Investment professionals are urging credit unions to take some of their bulging stocks of short- term investments, much of it parked in overnight accounts paying as little as 1% or less, and start going out longer on the yield curve.
"Generally, I would say credit unions are sitting on too much cash," said Frank Santucci, director of asset/liability management for credit union bond house First Empire Securities, noting that $60 billion of credit unions' funds were tied up in cash or cash equivalents at mid-year. "Credit unions are paralyzed because they don't know what to do in this rate environment."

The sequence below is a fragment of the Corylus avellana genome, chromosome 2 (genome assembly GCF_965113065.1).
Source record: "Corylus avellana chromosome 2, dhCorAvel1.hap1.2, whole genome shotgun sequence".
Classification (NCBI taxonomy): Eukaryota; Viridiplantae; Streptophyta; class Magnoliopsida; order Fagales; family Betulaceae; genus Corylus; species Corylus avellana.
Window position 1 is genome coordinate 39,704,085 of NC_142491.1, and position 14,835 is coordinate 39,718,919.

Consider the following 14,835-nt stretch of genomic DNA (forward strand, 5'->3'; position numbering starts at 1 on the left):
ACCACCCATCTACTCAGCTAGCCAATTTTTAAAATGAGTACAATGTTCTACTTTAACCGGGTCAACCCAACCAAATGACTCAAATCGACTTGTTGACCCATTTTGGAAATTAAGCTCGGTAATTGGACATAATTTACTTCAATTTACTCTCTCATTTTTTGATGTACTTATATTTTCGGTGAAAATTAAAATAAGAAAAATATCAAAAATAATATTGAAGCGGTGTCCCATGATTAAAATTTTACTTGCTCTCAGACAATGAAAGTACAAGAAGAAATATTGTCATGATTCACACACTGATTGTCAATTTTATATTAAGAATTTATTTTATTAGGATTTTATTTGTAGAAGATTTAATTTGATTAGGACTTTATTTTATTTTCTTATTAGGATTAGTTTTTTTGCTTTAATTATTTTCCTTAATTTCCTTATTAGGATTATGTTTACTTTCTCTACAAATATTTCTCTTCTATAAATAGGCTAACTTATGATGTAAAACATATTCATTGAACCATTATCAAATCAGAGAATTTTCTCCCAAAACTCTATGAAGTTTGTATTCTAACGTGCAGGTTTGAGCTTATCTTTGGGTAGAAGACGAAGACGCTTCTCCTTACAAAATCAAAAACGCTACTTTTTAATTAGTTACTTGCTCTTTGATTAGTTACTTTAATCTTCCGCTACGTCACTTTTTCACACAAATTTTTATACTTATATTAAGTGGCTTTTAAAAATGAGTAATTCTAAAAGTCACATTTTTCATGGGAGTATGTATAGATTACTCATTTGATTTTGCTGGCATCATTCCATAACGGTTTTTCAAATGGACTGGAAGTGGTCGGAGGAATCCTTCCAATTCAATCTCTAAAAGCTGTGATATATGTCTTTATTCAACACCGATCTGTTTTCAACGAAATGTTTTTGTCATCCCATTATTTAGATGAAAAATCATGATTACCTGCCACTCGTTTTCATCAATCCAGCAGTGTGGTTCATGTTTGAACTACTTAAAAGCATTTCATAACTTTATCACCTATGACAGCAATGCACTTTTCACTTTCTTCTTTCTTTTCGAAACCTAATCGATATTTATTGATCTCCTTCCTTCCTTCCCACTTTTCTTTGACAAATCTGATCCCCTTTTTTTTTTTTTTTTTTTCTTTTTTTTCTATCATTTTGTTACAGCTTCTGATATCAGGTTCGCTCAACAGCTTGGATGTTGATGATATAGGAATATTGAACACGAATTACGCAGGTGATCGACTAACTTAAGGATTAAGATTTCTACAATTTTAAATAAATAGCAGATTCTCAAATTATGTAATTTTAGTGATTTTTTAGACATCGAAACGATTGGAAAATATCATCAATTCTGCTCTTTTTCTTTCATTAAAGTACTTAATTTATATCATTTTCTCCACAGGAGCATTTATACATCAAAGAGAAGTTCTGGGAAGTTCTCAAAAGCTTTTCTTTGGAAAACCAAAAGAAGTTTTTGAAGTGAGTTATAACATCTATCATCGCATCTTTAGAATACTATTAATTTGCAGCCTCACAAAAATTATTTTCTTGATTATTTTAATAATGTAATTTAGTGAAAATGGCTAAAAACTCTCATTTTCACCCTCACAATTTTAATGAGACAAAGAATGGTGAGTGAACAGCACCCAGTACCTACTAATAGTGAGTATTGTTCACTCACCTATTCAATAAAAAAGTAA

Many credit unions continue to hold the vast majority of their funds in overnight accounts, with some paying as little as 40 to 50 basis points. At the same time, those credit unions could be doubling or tripling their returns by going out on the yield curve and buying agency securities or other instruments.
"Imagine how much they could be earning on that $60 billion by picking up 100 basis points," Santucci told The Credit Union Journal.
NCUA data shows that credit unions held almost $66 billion of cash or cash equivalents at mid-year, up $12 billion from year-end 2002.